The Dying Hour

It happened at the same time every day, the same time that the school bells clanged wildly, signaling the release of the captives who fled in all directions in a blur of wildly colored coats. On a park bench outside the school I would sit each day and wait. I didn’t face the school but the empty lot across the street, the one surrounded by a crumbling wooden fence whose only method of deterrence was its own dreadful ugliness. Each day on that bench I watched the empty lot for the time when the birds would gather to pick at the bones of the man who went there to die.

And he would die each day, each afternoon the same way. He would walk out from behind the tree that stood just outside the lot (for there were no trees in the lot, only scrub grass and native weeds) and duck under one of the gaping holes in the fence. He would then make his way to the eastern corner and stand a few yards from the perimeter, facing west so the sun (if there was any that day) would touch his face. By this point his eyes, which I imagined to be green during life, had already turned gray, and deep hollows nested under his cheekbones. It was then that the silent howling would begin. He opened his mouth wide, revealing his toothlessness like a twist in the plot, and strained his muscles, but no sound came out. He tilted his head back slightly, stretched out his arms—-reaching, reaching!—-and fixed his eyes on some point in the distance. Each time I concentrated all my energy on following his gaze, but he was reaching for something I had no power to see.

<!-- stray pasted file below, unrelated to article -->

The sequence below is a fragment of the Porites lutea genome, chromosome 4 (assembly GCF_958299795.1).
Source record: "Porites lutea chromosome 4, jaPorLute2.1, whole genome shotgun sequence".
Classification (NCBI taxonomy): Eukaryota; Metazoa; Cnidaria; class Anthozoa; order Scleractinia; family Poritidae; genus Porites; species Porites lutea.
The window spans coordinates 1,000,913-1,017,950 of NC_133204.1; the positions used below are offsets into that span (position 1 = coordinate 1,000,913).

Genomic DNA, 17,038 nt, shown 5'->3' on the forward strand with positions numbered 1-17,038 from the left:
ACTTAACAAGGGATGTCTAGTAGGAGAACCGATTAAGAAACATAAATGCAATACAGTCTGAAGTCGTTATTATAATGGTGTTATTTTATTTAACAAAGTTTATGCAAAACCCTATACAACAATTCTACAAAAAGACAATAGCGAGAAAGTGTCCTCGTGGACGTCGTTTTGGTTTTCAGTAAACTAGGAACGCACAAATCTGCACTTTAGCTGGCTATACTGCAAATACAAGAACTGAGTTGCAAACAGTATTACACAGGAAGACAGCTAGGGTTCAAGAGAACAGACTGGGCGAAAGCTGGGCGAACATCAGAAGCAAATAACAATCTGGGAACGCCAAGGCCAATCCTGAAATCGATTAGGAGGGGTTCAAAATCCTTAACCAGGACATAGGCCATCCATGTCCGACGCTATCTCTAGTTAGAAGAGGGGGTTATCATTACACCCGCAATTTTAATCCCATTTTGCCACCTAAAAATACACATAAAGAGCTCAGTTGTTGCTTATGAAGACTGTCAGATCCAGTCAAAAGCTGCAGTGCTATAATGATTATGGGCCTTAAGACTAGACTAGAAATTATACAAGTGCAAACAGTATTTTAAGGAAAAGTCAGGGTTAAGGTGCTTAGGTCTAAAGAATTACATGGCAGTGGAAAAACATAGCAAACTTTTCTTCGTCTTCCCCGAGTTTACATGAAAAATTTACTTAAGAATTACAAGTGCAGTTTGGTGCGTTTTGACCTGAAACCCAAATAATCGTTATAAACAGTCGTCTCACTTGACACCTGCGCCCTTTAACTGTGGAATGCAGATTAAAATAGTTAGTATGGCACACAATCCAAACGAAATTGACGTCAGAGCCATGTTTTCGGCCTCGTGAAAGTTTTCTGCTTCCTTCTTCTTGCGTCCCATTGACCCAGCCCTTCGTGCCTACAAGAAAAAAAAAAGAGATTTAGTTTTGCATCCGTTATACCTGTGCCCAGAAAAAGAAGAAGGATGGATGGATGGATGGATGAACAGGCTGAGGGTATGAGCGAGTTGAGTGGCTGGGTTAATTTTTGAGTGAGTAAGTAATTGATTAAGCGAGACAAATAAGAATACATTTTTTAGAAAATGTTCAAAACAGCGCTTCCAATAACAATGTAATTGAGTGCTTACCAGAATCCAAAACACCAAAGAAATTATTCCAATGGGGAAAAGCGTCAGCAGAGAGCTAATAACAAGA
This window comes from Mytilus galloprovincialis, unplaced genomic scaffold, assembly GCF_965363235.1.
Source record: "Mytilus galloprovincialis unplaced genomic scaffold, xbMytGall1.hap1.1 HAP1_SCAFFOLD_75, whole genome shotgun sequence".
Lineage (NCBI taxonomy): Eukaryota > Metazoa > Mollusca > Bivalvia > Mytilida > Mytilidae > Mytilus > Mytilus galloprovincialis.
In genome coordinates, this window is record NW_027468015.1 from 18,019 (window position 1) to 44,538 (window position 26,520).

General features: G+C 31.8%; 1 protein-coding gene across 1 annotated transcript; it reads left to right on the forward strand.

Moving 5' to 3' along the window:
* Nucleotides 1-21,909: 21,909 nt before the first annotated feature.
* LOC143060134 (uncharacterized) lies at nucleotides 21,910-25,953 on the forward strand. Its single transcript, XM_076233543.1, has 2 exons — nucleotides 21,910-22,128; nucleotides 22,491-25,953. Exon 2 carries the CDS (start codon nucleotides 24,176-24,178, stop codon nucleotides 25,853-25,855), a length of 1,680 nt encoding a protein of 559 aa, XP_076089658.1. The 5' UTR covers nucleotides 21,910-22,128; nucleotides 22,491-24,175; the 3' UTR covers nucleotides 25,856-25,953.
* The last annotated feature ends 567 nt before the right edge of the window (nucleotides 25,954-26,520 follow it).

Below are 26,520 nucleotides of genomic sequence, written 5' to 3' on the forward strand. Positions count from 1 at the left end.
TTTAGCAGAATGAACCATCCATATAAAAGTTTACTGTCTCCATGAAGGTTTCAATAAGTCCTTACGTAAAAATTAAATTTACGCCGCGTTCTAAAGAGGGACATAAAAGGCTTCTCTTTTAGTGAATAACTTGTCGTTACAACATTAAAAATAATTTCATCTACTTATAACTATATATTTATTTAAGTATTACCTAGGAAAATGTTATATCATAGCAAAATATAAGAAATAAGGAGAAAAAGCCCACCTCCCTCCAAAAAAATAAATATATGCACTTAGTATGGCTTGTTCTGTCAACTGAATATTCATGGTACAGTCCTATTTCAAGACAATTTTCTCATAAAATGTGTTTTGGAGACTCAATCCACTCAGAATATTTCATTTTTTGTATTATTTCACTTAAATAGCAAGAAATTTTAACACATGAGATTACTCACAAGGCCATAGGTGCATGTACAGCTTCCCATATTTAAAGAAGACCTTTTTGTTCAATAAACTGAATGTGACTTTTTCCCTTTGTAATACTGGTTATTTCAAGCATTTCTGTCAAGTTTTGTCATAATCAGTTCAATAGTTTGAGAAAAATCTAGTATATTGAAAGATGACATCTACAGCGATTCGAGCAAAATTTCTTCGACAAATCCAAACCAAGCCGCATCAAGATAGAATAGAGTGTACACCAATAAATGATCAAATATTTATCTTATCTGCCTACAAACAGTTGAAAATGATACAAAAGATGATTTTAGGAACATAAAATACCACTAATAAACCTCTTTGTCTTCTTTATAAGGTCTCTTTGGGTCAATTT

Soon the silence of his wailing would be overtaken by the slow fluttering of wings, and I sat back for the final act. The birds were gathering. They would land on him, one by one, politely, until his entire body was covered with sharp little claws that clung to every inch of fabric, skin, and hair. In a grotesque but highly organized process they destroyed everything human about him, pecking, tearing, swallowing. When they had their fill, they flew away to create mandalas in the sky and left only a pile of dirt (or was it ashes?) where the man stood.

The whole thing took only about twenty minutes, not even enough time for your coffee to grow cold if forgotten on the kitchen counter. The children let out from school had seen nothing. The parents who came to pick them up had seen nothing, and neither had the teachers or the crossing guards or the passersby. But I! I could not let it happen with no one watching, with no witness to say “I saw him there. He was there once.” So I went each day, and when it was all over I would stand up, put my hands in my pockets, and walk down the sidewalk until the walls of the city turned to green hedges and the people became rose gardens, lying still in ecstatic moonlight.

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